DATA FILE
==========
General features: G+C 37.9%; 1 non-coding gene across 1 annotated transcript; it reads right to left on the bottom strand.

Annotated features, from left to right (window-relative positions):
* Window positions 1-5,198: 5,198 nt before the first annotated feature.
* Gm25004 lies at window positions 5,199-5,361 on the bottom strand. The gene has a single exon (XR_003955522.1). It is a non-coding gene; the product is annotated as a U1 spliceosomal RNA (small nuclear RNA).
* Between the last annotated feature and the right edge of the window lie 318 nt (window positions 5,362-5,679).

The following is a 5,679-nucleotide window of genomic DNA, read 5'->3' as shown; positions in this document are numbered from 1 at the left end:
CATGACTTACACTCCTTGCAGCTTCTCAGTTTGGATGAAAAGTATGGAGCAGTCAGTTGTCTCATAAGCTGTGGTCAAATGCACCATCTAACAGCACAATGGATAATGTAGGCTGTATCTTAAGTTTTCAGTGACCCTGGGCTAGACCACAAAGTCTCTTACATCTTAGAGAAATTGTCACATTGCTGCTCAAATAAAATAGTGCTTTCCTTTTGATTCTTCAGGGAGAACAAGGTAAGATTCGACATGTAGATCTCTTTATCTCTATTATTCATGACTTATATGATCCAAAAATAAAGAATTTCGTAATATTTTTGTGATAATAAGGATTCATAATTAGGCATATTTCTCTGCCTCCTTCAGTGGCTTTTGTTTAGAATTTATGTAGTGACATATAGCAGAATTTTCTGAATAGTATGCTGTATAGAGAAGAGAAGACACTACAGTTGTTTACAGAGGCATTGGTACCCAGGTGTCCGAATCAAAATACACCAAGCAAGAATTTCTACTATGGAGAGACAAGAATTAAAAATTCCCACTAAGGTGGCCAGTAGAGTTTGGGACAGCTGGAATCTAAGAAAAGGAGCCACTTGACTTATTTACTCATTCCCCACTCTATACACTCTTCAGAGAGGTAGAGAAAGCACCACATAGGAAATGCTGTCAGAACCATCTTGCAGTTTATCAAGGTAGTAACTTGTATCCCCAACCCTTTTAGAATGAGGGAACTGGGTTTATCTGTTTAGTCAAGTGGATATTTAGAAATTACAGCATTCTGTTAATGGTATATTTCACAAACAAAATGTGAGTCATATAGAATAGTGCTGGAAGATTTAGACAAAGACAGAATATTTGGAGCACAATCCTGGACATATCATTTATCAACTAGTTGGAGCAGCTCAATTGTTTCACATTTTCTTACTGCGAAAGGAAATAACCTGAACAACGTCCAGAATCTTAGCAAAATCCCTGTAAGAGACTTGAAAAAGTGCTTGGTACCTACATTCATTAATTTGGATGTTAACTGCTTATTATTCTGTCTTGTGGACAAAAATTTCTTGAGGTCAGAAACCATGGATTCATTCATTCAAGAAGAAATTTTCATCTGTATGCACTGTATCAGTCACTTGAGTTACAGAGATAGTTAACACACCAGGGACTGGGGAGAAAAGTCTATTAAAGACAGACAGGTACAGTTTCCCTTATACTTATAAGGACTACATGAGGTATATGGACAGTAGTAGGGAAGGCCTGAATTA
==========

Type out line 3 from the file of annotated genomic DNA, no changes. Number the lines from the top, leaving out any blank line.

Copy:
* Window positions 1-5,198: 5,198 nt before the first annotated feature.